We were starving so we ventured out to find some food. The weather was spectacular and I wore shorts and a light jacket. We walked up the Magnificent Mile, which was only a block from the hotel. We spotted a Grand Lux Cafe after a few minutes and decided to eat there as we had eaten at the Grand Lux Cafe in Las Vegas so we knew the food was good. The food was good and the service outstanding.

After lunch, we made arrangements to meet with Steven from Heterosexually Challenged at Shedd Aquarium. Unfortunately, traffic was horrible due to the Taste of Chicago and everyone coming into the city for the fireworks that night. So, we were unable to meet Steven this trip. It was a long walk from Grand Lux Cafe to Shedd but was worth it. That is the best aquarium that I have been to and I’ve been to many.

We spent a couple of hours at the aquarium before walking back towards the hotel at about 5pm. I changed into some jeans and we tried to decide on a restaurant for dinner, which is a chore because I am too picky.  We went to the concierge and he recommended Tavern at the Park, which was right across the street from the totally awesome Millennium Park. We only had to wait twenty minutes or so and the food, ambiance and service were great. (That is one of a few noticeable differences between Chicago and DC: Service was so much better in Chicago. People were so much nicer in Chicago. Ambulances somehow sound like firetrucks in Chicago.)

Chicago has its big fireworks display on July 3. So, after dinner we crossed the street and waited for the fireworks. We were not in a good area so once they started we moved a bit but then had a great view and did not have to wait around all day to get that great view.

After the fireworks we walked a few blocks back to the hotel and I lamented about how my feet were already hurting after only one day. So were his. We’re so old.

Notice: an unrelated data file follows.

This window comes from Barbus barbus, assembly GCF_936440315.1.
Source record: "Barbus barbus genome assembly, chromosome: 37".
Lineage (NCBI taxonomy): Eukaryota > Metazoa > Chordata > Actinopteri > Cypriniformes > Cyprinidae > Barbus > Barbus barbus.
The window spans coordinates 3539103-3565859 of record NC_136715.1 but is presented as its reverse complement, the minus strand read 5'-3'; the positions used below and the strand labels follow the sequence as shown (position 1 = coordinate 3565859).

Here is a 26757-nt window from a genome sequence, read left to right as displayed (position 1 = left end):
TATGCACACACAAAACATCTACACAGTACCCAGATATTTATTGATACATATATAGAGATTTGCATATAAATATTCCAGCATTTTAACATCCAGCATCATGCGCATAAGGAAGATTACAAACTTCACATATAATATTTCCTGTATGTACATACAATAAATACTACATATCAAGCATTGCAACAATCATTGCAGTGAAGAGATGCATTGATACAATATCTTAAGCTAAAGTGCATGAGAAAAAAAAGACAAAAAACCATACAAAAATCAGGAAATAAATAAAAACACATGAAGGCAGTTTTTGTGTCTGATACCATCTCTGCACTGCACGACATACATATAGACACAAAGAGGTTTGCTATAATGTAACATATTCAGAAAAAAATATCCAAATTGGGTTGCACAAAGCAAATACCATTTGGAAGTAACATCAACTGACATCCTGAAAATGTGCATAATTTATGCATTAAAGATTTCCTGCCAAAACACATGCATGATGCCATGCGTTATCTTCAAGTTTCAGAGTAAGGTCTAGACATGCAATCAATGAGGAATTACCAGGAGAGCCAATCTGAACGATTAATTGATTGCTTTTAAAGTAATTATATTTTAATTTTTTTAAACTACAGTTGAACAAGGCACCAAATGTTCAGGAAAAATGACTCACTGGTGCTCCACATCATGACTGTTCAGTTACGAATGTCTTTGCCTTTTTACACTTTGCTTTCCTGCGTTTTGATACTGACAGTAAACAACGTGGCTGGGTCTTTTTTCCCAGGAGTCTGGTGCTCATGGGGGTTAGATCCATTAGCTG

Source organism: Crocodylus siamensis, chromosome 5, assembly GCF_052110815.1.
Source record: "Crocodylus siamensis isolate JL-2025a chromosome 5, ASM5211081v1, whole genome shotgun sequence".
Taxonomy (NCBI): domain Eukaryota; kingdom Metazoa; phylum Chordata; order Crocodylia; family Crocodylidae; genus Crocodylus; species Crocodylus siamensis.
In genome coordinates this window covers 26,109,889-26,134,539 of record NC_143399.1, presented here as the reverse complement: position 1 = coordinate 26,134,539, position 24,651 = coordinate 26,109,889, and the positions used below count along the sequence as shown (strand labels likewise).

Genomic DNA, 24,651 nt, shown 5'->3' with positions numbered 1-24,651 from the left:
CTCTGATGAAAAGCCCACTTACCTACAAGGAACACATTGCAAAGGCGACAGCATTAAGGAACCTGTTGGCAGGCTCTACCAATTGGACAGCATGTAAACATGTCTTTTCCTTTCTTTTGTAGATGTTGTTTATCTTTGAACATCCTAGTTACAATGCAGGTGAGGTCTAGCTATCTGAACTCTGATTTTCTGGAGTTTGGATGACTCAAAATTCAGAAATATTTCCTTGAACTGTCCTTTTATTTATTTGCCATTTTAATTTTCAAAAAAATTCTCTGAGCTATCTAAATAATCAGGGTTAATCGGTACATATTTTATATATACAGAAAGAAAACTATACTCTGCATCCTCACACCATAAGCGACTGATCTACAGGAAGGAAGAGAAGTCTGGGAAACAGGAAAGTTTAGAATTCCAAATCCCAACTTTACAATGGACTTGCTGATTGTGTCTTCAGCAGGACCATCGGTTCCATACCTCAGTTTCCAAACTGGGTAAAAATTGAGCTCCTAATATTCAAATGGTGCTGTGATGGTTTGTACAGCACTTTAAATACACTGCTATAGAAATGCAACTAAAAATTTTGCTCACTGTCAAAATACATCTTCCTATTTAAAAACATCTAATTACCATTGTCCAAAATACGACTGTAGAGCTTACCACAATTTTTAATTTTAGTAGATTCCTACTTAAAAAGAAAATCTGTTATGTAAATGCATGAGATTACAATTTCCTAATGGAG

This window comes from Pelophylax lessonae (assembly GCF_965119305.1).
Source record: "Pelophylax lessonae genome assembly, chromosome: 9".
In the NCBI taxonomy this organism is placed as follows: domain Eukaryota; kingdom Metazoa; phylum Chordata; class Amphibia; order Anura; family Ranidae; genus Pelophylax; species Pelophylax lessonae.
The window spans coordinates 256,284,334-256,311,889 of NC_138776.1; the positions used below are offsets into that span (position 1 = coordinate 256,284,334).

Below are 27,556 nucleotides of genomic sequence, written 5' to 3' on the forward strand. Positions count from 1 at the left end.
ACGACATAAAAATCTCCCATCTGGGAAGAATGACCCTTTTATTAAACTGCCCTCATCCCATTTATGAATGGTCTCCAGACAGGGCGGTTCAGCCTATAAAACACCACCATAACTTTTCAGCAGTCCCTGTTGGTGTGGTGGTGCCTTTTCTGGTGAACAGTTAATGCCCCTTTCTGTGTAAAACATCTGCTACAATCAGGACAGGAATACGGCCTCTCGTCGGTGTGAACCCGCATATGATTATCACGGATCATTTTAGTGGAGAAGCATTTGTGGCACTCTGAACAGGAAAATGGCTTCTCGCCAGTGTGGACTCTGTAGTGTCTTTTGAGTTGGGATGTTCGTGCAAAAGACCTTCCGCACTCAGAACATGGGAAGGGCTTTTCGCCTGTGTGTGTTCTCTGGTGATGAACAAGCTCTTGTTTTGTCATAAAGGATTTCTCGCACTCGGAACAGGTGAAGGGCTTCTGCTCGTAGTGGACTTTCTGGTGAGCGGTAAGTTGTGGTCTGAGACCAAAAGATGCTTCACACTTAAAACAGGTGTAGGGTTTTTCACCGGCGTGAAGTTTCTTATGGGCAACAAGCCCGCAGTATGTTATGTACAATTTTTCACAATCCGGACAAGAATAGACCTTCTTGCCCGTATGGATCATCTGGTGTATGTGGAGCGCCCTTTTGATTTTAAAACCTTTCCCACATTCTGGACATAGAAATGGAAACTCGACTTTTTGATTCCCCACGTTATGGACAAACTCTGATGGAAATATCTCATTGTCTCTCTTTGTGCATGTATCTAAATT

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I’ve written about Chris McCandless and the movie Into the Wild quite a bit (here, here and here). Turns out that movie has resulted in many people wanting to visit the bus in Alaska where Chris died. I swear I still want to do this too…

HEALY, Alaska (AP) — Ron Alexander has long been intrigued with the true story of a young idealist who met his death in Alaska’s unyielding wilderness in 1992.

The film adaptation of the book “Into the Wild” only cemented the mystique for Alexander and others heading to Alaska this summer, hoping to retrace the last steps of Christopher McCandless along the Stampede Road near Denali National Park.

Alexander and his fellow travelers want, in particular, to see the old abandoned bus where the 24-year-old Virginian starved to death after more than three months alone in the harsh landscape.

“That’s sort of the heart of the story,” said Alexander, 44, of Arlington, Virginia. “It’s almost like a Jim Morrison grave site, where people just want to go see it.”

This is exactly what residents in the interior town of Healy, 25 miles east of the bus, feared with the release last fall of the movie adapted from Jon Krakauer’s best-seller of the same name.

They envisioned hordes of copycats making dangerous pilgrimages in the footsteps of a character often seen as a spiritual visionary rather than an ill-prepared misfit, as many Alaskans view McCandless.